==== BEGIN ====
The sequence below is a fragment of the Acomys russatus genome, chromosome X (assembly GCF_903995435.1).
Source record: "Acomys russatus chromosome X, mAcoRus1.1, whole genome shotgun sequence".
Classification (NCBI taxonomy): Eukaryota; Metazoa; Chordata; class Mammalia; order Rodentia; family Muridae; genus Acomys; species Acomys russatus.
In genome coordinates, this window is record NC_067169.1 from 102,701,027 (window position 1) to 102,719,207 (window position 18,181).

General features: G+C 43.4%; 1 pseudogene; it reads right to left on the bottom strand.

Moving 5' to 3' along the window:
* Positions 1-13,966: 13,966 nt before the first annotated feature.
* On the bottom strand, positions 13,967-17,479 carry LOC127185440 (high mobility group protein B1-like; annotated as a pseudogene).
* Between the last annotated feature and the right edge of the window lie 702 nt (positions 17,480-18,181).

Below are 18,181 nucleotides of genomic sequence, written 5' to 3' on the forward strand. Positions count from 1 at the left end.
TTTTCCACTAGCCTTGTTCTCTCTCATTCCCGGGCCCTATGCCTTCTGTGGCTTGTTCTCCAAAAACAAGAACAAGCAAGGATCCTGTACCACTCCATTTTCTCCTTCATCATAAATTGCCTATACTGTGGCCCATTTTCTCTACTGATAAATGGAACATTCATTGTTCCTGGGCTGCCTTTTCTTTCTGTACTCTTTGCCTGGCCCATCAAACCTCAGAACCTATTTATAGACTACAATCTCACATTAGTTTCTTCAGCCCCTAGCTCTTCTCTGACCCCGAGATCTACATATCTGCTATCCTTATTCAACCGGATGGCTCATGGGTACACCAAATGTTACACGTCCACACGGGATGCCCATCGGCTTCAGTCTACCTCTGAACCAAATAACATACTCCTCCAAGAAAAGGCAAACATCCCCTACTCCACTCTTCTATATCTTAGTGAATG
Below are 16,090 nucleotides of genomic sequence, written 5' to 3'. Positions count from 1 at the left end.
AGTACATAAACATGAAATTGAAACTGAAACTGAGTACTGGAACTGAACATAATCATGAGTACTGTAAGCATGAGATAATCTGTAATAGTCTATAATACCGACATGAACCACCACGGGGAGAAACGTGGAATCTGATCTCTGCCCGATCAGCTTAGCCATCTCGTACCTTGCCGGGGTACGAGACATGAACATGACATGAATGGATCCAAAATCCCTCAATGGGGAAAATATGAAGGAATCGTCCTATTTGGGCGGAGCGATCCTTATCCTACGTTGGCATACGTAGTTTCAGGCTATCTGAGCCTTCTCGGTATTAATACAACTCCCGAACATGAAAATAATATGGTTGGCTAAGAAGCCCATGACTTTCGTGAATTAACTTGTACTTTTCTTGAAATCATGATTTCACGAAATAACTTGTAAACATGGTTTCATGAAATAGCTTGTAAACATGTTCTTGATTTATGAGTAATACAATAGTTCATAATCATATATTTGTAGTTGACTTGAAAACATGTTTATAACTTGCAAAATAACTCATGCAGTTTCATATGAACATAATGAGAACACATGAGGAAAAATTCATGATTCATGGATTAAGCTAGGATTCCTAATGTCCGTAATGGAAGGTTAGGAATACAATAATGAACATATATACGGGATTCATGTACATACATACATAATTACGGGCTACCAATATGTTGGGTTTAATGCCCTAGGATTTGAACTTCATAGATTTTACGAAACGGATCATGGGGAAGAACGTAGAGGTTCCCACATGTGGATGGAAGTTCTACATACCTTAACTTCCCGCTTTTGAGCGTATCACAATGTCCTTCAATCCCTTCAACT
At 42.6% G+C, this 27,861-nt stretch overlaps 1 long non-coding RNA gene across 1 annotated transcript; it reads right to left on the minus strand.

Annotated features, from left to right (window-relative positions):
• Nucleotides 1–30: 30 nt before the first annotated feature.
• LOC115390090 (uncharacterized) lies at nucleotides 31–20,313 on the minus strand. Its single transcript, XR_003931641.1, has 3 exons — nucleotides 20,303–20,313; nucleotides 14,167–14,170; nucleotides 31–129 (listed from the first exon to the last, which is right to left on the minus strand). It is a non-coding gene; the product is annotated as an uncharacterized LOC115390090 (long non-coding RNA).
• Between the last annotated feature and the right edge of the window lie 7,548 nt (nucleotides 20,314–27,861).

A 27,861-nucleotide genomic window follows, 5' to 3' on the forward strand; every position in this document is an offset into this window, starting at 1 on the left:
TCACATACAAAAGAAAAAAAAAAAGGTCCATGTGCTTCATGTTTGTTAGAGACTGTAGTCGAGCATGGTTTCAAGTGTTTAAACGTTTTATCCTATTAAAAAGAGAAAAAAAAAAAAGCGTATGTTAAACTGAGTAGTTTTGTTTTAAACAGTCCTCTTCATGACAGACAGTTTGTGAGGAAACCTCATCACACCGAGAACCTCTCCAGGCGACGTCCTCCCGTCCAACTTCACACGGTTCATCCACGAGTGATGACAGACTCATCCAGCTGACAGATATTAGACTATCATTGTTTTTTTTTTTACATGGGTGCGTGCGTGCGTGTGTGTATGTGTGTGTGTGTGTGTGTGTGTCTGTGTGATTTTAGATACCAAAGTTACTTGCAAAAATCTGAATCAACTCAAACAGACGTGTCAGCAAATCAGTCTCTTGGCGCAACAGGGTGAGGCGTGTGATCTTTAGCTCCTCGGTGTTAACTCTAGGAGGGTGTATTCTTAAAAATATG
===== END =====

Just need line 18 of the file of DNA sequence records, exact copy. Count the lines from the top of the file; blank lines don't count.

• Between the last annotated feature and the right edge of the window lie 7,548 nt (nucleotides 20,314–27,861).